CrowdJustice: Combining public interest litigation and crowdfunding

A London-based startup, CrowdJustice, has emerged and hopes to help communities fund legal action. The startup, founded by ex-UN lawyer Julia Salasky, is a crowdfunding platform for public interest litigation. The group’s goal is to provide access to justice for poorly-funded legal cases through the Kickstarter model. According to Salasky, CrowdJustice let’s communities come together to access the court system and protect their shared values and assets. The types of cases CrowdJustice features could vary from local to nationally-based issues. Until recently, there really wasn’t a means for communities to take advantage of the finances and energy of the community as a whole; typical public interest cases relied on the financial sacrifice of a few individuals.

Article via TechCrunch, 22 May 2015

Photo: 104:365 – a little justice via orangesparrow [Creative Commons Attribution-NonCommercial-NoDerivs]


UK Courts to Develop Internet-Based Dispute Resolution System

Online court proposed to resolve claims of up to £25,000 (The Guardian, 15 Feb 2015) – The UK justice system should receive a radical overhaul for the digital age with the creation of an online court to expand access to justice and resolve claims of up to £25,000, the official body that oversees civil courts has recommended. In a transformative proposal for largely lawyer-free, virtual courtrooms, the civil justice council is calling for an internet-based dispute resolution system to be available within two years. Backed by Lord Dyson, the master of the rolls, who is head of the civil judiciary in England and Wales, the report says existing services – such as eBay’s disagreement negotiation procedure and Cybersettle’s blind-bidding operations – provide prototypes worth studying. The online dispute resolution (ODR) model proposed in the report envisages a three-tier process: evaluation through interactive services and information, negotiation with online “facilitators” and finally, if agreement has not been reached, resolution by a trained judge relying on electronic submissions. Only the judge need be legally qualified. If necessary, telephone hearings could be built into the last stage. Rulings by the online judge would be as enforceable as any courtroom judgment. The report’s principal author, Prof Richard Susskind, who is president of the Society for Computers and Law, said the UK was falling behind other countries that have begun to incorporate online elements into their judicial systems. His recommendations include “automated negotiation” where differences may be resolved “without the intervention of human experts” by relying on blind bidding processes.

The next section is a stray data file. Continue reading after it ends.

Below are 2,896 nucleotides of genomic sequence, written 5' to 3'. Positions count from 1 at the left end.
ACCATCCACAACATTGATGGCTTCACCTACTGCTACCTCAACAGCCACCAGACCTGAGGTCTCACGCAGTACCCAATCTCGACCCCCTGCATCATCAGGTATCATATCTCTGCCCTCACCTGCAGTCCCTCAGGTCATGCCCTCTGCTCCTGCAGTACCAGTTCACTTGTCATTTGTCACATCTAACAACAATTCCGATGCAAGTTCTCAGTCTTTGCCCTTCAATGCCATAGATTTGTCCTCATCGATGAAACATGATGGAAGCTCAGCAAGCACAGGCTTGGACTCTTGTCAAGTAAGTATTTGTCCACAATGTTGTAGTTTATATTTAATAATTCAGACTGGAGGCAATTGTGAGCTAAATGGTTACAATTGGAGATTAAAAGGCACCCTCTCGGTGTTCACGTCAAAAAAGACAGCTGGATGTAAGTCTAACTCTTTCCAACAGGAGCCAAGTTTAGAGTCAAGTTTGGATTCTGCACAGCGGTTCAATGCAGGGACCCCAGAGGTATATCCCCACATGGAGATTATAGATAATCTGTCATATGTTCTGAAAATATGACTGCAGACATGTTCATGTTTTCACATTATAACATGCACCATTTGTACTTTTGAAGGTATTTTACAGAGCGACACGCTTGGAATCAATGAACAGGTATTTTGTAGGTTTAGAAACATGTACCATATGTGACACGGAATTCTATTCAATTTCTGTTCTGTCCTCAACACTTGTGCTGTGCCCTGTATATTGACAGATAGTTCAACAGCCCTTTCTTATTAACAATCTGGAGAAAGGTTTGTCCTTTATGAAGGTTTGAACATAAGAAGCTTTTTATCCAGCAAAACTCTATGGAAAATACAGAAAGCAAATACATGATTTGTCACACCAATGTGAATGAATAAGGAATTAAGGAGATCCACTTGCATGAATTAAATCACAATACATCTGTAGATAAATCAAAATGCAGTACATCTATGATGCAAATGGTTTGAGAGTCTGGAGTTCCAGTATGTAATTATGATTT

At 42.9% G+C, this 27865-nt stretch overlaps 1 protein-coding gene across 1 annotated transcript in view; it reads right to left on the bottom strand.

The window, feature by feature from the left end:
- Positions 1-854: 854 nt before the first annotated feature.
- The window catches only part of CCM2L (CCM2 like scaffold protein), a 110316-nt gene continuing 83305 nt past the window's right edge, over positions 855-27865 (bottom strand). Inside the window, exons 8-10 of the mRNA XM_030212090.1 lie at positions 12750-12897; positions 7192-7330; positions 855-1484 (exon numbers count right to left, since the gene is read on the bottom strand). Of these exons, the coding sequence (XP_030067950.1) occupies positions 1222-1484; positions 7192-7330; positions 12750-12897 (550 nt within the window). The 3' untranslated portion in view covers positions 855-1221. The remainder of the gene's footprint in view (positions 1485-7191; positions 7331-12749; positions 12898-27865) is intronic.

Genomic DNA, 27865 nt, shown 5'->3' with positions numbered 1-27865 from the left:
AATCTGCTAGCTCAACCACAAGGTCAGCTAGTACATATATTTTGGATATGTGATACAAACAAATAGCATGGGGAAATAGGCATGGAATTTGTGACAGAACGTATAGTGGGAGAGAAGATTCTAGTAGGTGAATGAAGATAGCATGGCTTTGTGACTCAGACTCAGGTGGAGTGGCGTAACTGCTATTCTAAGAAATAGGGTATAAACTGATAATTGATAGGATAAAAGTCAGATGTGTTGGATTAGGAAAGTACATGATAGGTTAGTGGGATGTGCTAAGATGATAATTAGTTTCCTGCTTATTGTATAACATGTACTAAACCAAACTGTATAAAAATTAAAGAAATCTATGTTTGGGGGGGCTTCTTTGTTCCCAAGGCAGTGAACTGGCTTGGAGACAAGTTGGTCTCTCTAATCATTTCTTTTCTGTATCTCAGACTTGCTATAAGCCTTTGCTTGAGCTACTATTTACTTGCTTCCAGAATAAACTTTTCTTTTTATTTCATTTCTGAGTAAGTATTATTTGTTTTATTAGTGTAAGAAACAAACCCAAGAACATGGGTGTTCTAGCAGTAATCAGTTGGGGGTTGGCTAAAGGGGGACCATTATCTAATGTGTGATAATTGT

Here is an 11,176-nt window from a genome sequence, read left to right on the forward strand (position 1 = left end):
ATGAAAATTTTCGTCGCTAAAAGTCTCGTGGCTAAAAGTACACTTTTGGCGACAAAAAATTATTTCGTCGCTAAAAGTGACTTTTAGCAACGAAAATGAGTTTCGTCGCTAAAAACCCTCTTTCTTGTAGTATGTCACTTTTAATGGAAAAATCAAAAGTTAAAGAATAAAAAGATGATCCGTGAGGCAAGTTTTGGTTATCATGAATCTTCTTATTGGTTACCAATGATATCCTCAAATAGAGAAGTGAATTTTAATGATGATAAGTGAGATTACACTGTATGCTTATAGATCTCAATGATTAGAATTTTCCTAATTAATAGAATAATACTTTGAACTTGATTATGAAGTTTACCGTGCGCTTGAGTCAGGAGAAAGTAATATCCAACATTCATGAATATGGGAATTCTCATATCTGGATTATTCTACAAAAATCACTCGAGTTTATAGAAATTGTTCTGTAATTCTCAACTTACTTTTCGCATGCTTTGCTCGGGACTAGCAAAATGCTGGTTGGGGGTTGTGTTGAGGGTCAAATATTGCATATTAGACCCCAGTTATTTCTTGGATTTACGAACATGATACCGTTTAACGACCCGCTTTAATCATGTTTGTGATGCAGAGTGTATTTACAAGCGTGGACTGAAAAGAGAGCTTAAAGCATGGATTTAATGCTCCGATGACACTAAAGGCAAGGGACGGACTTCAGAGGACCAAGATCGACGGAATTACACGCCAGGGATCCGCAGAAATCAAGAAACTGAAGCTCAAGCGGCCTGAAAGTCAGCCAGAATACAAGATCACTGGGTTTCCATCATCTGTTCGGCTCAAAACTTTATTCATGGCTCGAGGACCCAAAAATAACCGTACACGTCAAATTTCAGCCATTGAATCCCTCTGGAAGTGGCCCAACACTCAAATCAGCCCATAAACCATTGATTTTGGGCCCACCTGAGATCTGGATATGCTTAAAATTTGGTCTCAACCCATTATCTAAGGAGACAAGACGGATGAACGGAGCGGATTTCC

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Image courtesy of OTA Photos (Creative Commons)

Supreme Court Caught On Tape For First Time

Protester’s hidden camera captures Supreme Court for first time (Mashable, 27 Feb 2014) – In an unprecedented act, a protester appears to have smuggled a video camera into the U.S. Supreme Court, captured footage of proceedings and posted it to YouTube. The two-minute video ends with a plug for the website of a campaign finance reform activist group called 99Rise. The video’s climactic moment shows a man rising and shouting at the court before being grabbed by guards. * * * The hidden camera video seems to show two separate hearings. First, it shows oral arguments in the McCutcheon case from last October. Then, it shows a Wednesday hearing in patent case unrelated to campaign finance, during which Newkirk stages his protest. Spectators are required to check all electronic devices at the door before entering the Supreme Court. It’s unclear how the person who filmed the hearings was able to smuggle his camera into the court.

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